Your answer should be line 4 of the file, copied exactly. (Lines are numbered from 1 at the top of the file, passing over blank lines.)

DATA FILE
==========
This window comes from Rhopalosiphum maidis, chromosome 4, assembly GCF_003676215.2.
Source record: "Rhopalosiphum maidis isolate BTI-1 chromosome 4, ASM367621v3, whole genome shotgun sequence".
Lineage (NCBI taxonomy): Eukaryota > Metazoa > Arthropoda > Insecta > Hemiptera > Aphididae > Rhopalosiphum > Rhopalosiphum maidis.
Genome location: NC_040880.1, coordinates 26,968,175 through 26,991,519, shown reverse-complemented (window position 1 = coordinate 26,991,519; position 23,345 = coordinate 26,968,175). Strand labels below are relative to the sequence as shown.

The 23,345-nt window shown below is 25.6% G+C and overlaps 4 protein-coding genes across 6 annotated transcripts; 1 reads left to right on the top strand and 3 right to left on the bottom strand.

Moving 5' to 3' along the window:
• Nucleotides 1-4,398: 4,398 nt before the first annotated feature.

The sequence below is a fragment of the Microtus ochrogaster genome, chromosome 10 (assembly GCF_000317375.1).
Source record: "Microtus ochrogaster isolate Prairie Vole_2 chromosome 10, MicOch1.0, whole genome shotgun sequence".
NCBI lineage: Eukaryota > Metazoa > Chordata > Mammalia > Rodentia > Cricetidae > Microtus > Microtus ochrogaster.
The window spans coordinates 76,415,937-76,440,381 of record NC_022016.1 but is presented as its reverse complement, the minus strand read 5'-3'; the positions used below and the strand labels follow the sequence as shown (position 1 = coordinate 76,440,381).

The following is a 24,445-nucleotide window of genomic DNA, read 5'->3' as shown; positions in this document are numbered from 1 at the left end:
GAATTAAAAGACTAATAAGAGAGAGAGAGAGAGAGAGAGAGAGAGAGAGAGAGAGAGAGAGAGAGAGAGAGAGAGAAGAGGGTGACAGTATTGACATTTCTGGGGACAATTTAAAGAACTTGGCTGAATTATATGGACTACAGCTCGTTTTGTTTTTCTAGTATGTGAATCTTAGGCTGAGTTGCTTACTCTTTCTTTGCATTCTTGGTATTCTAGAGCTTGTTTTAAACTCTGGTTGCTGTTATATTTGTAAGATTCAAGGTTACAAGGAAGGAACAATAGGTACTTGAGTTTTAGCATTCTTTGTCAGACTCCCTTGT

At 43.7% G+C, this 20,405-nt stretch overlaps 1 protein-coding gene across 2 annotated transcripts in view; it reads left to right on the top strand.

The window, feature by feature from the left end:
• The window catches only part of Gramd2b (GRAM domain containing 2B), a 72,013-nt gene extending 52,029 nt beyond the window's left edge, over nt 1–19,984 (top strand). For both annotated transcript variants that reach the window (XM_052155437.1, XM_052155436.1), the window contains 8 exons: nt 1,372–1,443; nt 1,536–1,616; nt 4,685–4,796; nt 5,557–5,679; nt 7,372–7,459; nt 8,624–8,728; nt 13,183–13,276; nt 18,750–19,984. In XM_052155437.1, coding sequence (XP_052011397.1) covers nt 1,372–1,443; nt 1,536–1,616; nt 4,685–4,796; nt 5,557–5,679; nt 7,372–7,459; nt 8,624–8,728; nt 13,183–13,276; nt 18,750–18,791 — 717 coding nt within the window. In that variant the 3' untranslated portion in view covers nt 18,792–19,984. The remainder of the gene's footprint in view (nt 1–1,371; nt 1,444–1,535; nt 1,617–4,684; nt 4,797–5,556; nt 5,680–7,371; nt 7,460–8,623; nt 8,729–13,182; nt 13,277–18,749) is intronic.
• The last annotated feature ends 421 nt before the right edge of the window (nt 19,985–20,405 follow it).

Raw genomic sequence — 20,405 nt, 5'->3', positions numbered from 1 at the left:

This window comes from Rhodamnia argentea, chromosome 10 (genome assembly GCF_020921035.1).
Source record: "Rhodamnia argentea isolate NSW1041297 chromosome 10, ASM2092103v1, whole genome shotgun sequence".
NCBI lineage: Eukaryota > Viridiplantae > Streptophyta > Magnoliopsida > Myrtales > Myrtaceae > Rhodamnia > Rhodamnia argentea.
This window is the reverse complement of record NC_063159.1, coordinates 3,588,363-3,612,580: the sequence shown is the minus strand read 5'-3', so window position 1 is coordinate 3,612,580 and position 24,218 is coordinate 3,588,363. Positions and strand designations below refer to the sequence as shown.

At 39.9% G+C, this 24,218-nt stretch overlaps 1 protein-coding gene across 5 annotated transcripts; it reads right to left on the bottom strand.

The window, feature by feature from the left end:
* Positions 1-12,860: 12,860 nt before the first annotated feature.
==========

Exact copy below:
Genome location: NC_040880.1, coordinates 26,968,175 through 26,991,519, shown reverse-complemented (window position 1 = coordinate 26,991,519; position 23,345 = coordinate 26,968,175). Strand labels below are relative to the sequence as shown.